‘Coco’ is vibrant celebration of diversity

Walt Disney Studios/Courtesy
Walt Disney Studios/Courtesy
Walt Disney Studios/Courtesy

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Grade: 4.5/5.0

The timing couldn’t have been more perfect for Disney/Pixar’s newest film. “Coco,” Pixar’s first original film since “The Good Dinosaur” in 2015, is set to release the Wednesday before Thanksgiving — almost exactly one year after President Donald Trump’s election. These facts are more than just incidental. “Coco” offers a welcome breath of fresh air in terms of cultural representation, and the morals at the film’s heart offer much-needed positivity — the importance of the family and the concept that differences should never divide us.

The narrative of “Coco” follows a young boy named Miguel (Anthony Gonzalez), who dreams of one day being a musician like his idol Ernesto de la Cruz (Benjamin Bratt). Miguel’s family, however, has a strict no-music policy after Miguel’s great-great-grandmother Mamá Imelda (Alanna Ubach) was abandoned by an anonymous musician years ago. Miguel laments that his family must be the only one in Mexico that hates music, and it is his incredible passion that prompts him into drastic action — stealing a guitar from the mausoleum of de la Cruz himself. Stealing from the dead on Día de los Muertos, however, is a foolhardy mistake, and it prompts an accidental trip into the land of the dead. The rest of the film chronicles Miguel’s attempts to make his way back home and receive his family’s blessing.

“Coco” positions a confrontation between generations at its very core. The older generation’s values are in direct contest with those of a younger generation —  yet the film’s conclusion provides a happy compromise. This is a deeply important concept for the throngs of young fans that will fill the theaters in the weeks to come. Although not a direct call to action, the film stresses peaceful conflict resolution, a welcome concept in a country that is becoming more and more polarized.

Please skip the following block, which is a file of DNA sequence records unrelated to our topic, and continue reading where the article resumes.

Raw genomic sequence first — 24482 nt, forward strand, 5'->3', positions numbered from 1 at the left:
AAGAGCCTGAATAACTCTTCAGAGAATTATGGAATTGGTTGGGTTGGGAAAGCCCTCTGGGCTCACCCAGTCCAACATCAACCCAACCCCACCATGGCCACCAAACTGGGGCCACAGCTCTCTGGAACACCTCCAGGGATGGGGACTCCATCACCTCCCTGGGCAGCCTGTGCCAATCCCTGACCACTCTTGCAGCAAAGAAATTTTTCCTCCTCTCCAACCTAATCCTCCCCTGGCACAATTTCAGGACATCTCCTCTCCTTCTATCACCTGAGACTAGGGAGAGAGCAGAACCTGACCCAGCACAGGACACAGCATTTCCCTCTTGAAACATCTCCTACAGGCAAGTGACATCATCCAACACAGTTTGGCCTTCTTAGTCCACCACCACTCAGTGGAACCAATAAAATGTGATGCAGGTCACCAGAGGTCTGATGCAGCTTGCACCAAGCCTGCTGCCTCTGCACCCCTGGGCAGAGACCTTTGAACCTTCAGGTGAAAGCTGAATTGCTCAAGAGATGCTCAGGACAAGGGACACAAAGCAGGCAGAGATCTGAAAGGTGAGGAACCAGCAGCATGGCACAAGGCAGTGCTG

The mentality that young generations can facilitate change is both incredibly optimistic and empowering.

The film is undeniably beautiful. Even in the land of the dead, the city seems alive with breathtaking skyscrapers, and it bustles with a constant energy. The land of the dead is never scary, and the film is filled with gentle reminders that what is unknown or unfamiliar doesn’t have to be demonized. From the golden marigold petals that form the bridge between the two worlds to the film’s opening sequence told entirely by animated papel picado, “Coco” succeeds in painting a visually stunning world.

While breathtaking to look at, the film also makes references to a much more dire reality. The border that separates the living from the dead in “Coco” is undeniably a much friendlier place than the one that exists between the United States and Mexico. The film, however, doesn’t shy away from making a clear critique of strict regulations between boarders. Héctor (Gael García Bernal), a skeleton who is unable to cross the border to see his daughter, is forced into various disguises in his attempts to see his family one last time. Although at times comedic, Héctor is incredibly desperate and entirely motivated out of love for his family. In a country currently instituting stricter and stricter policies on immigration, it is not difficult to imagine real-life tragedies that follow this narrative. If members of the audience weep for an animated skeleton, why not for the countless real families that face these restrictions?

Perhaps one of the more memorable moments of the film happens when Mamá Imelda finally re-embraces the enchanting power of music and treats a crowded concert arena to a stunning aria sung entirely in Spanish. Characters often speak words or simple phrases in Spanish, and the context of the situation is enough to provide understanding. Most songs are a combination of Spanish and English, so it’s important that Mamá Imelda’s serenade is the only song in the film that’s entirely in Spanish. Subtitles are never offered at any point, but this is part of the film’s genius — no translation is needed. The message here seems abundantly clear: Even if we do not entirely understand something, it is still easy to appreciate and accept its beauty.

The songs in “Coco,” true to film’s central message, are powerful. Beautiful and optimistic, they have the ability to change the minds of the characters in the film and hopefully members of the audience. One can only hope that the film’s most popular track,“Remember Me,” will grow to be as prolific as “Let It Go” and that Disney/Pixar continues to articulate messages of diversity and acceptance in its future films.

Contact Sarah Alford at [email protected].
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